Alzheimer’s Awareness Month: Innovating for Impact

Message from William Reichman, MD, Baycrest President & CEO

According to the Alzheimer Society of Canada, there are currently over half a million Canadians living with dementia. In 15 years, that figure is expected to rise to 937,000—an increase of 66 per cent.

Many individuals have had a personal experience related to Alzheimer’s disease, the most common cause of dementia. One out of every five Canadians has cared for someone living with a form of dementia.

Dementia also has economic impact. As of 2016, the combined healthcare system and out-of-pocket caregiver costs are estimated at $10.4 billion per year. By 2031, this figure is expected to increase by 60 per cent, to $16.6 billion.

Whether on a national or a personal level, we are all affected by dementia.  While many efforts are underway to find a cure for Alzheimer’s disease, until this happens, we need to focus on what we can do to prevent or delay its onset, and find ways to make the day-to-day lives easier for those and their caregivers living with the disease.

At the Baycrest-led Centre for Aging + Brain Health Innovation (CABHI), we support care providers and families in Ontario, Canada, and globally through the testing, validation, and scaling of promising new interventions and technologies to support healthy brain aging and an improved quality of life for people living with dementia. Our success is well-documented, and our work is crucial to supporting individuals as they age in their communities while also reducing the number of emergency rooms visits that contribute to the increase of hallway healthcare.

CABHI is working with companies, healthcare organizations, point-of-care workers and researchers to get new technologies, products and practices quickly and efficiently into the hands of the individuals and families that need them so that older adults can age in the place of their choice.  By accelerating the adoption of new technologies, products and practices that can assist with many of the challenges these individuals face, such as falls reduction and the emotional and behavioral changes that can accompany dementia, we can help long-term care facilities operate as effectively and efficiently as possible and reduce unnecessary emergency room visits and hospital transfers.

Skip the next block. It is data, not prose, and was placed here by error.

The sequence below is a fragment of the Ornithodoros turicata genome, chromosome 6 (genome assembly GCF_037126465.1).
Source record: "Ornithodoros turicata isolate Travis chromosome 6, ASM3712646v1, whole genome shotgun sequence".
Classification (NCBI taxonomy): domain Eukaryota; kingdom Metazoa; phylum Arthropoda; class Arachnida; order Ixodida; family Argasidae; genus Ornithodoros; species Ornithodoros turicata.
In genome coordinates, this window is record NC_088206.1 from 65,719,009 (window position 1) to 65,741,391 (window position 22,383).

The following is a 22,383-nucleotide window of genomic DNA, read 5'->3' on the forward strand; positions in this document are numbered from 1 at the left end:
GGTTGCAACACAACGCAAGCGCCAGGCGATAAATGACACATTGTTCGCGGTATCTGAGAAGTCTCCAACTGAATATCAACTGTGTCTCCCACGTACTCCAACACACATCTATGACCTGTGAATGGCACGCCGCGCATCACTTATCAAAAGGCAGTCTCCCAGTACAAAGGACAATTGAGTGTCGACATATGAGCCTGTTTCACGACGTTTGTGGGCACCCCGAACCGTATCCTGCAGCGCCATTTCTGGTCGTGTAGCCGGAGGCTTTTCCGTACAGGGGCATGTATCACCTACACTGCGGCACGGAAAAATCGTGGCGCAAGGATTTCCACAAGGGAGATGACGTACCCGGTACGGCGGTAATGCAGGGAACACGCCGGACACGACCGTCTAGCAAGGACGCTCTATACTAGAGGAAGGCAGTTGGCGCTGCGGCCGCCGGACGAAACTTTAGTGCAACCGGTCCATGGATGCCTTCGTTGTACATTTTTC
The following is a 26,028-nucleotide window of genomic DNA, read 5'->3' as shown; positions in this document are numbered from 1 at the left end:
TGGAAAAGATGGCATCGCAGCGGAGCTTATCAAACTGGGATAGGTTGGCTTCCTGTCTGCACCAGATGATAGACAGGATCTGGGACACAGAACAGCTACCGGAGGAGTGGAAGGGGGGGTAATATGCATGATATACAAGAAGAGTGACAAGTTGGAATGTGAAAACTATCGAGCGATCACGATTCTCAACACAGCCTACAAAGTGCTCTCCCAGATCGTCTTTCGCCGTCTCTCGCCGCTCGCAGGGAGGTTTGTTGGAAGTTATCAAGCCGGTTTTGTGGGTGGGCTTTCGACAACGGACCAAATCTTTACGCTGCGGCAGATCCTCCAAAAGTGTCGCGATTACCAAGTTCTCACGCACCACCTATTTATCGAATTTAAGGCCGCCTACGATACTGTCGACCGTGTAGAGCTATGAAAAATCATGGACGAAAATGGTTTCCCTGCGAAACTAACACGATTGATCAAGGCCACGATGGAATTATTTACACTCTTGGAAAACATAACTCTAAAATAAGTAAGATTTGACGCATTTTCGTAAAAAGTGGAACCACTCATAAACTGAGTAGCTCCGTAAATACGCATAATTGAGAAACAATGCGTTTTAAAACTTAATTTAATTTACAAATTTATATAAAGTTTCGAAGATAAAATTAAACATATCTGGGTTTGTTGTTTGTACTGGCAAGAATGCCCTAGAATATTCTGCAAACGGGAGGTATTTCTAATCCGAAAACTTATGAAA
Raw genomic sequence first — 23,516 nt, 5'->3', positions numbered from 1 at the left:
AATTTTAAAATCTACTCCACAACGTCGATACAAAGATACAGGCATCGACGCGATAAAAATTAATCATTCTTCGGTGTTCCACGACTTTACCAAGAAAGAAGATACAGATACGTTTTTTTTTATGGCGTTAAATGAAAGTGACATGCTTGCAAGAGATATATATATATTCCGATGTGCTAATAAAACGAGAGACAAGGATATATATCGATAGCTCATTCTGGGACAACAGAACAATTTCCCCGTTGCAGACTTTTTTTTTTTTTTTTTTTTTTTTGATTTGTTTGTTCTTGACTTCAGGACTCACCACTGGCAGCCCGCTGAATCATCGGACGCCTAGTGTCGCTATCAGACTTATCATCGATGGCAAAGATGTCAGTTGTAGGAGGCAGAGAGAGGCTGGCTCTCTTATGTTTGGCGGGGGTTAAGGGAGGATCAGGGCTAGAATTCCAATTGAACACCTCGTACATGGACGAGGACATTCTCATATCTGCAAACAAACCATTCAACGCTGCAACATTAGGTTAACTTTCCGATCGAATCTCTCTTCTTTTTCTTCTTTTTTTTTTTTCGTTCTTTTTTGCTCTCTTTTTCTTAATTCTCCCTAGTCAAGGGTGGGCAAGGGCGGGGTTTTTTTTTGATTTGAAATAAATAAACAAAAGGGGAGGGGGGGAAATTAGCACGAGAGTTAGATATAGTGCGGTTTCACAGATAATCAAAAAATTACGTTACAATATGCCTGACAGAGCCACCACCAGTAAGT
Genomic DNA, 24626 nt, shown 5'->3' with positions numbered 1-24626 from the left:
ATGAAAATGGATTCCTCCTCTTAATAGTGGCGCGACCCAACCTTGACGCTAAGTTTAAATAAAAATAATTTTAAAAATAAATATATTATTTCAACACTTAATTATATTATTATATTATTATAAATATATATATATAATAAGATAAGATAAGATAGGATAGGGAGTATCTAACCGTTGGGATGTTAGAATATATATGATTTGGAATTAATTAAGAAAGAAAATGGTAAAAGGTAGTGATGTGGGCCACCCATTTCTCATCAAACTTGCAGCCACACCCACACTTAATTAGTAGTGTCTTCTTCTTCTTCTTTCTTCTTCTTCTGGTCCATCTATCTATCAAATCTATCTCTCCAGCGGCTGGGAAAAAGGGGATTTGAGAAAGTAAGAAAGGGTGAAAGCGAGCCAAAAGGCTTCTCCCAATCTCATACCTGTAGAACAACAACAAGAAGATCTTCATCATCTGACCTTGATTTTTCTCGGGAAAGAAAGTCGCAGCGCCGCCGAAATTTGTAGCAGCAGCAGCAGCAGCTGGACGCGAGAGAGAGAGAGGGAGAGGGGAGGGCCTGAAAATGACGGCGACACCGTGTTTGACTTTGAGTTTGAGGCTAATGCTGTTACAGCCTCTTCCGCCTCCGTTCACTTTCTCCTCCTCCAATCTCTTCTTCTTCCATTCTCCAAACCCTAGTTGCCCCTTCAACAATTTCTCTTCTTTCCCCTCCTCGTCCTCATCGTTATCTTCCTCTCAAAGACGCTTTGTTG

The 200+ CABHI-supported projects  are on track to solve some of the most pressing healthcare issues faced by families and communities across the country, while also helping to create jobs, and stimulate the economy.

On a national level, as co-chair of the Ministerial Advisory Board on Dementia, I am pleased to see the progress we are making in developing a National Dementia Strategy that will address the needs of Canadians, today and into the future.  Together, we must ensure that Canadian’s have access to world-leading solutions that are proven to be effective and that can enable our fellow citizens to add quality to the later years of life.  On behalf of CABHI, I want to  commend the federal government on its support in addressing the needs of individuals with dementia through initiatives such as CABHI and others, as outlined in the recent statement made by the Honourable Ginette Petitpas Taylor, Minister of Health, on Alzheimer’s Awareness Month.

I encourage you to visit the CABHI blog over the coming month to learn more about CABHI-supported technologies, products and practices making a difference in the lives of older adults and their caregivers, including:

  • Using Virtual Reality to stimulate cognitive health and social engagement, decrease anxiety and depression, and increase independence, in people living with dementia and mild cognitive impairment
  • Dementia Talk App, a new app that supports caregivers of older adults with dementia by helping them track behaviours and develop a care plan
  • Linked Senior, a digital platform that helps recreation staff in long-term care homes engage residents in meaningful and personalized activities
  • A community-led initiative that supports First Nations older adults living with dementia adopt language apps to keep minds active and reduce caregiver stress